Control then passes to block 202 where switch 16 is moved from position 1 to position 2, thus removing process controller 14 from the loop, and inserting relay 18. Then, the magnitude of the process variable, PV, is continuously monitored and stored by operation block 203 while decision block 204 constantly checks to see whether the process variable, PV, has deviated more than the value of the set hysteresis. When hysteresis is exceeded, control passes to block 206 where Time Delay, Td, is calculated.
This can be done using one of the two methods described below with reference to FIG. 4. Control then passes to block 207 where the hysteresis of relay is set equal to 0. This then causes relay 18 to switch substantially instantaneously as soon as the process variable, PV, becomes equal to the set point level, SP. It should be noted that this also corresponds to the zero crossing of the error signal appearing on line 13. This completes the first part of the self-oscillation procedure.
Control then passes to a measurement loop including operation block 208 and decision blocks 208 and 209 wherein the magnitude of the process variable, PV, is continuously monitored. Then, if noise protection is desired or required, control passes to block 209 where elapsed time, t, is compared with a disable time, Tdisab, in order to minimize the effect of noise and to reduce the possibility that noise will cause erroneous switching of relay 18. After expiration of Tdisab, blocks 208 and 210 cooperate to continuously monitor process variable, PV, until a crossing of the process variable, PV, and set point level, SP, is detected. When a crossing is detected, control passes to block 211 where relay 18 is switched. Control then passes to decision block 212 where it is determined whether a sufficient number of cycles of self-oscillation has occurred for the desired level of accuracy. Determination of an appropriate disable time, Tdisab, is presented below with reference to FIG. 5.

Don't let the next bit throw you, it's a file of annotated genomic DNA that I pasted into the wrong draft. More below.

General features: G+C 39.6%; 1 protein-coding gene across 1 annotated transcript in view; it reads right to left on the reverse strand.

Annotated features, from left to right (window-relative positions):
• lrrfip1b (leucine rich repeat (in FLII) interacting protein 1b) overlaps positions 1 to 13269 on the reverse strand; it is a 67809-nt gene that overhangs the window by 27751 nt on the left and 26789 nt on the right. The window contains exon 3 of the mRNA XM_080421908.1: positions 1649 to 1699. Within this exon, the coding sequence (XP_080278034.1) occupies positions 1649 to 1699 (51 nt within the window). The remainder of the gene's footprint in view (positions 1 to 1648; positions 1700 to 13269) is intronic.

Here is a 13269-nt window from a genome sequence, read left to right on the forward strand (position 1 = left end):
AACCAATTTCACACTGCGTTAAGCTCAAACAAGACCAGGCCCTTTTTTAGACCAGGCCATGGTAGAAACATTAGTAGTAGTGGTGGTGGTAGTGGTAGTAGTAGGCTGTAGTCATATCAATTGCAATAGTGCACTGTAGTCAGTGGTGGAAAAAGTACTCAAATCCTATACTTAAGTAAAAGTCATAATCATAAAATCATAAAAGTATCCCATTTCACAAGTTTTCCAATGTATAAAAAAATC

If not, elapsed time, t, is reset in block 213, and control returns to block 208. This loop continues until an appropriate number of relay cycles have been recorded (as determined by decision block 212) as desired for the required accuracy of the measurement of Ultimate Period, Tu.
Control then passes to block 214 where switch 16 is activated to place controller 14 back in a closed loop with process 11. Control then passes to block 216 where Ultimate Period, Tu, and Ultimate Gain, Ku are calculated and on to block 217 where process time constant Tc and static gain K are calculated in accordance with the equations below. After the control parameters are calculated they are passed to controller 14 thus completing the self-tuning procedure. It should be noted that the calculation of the control parameters could occur before switch 16 is activated to place controller 14 back in a closed loop with process 11, without departing from the scope of the invention.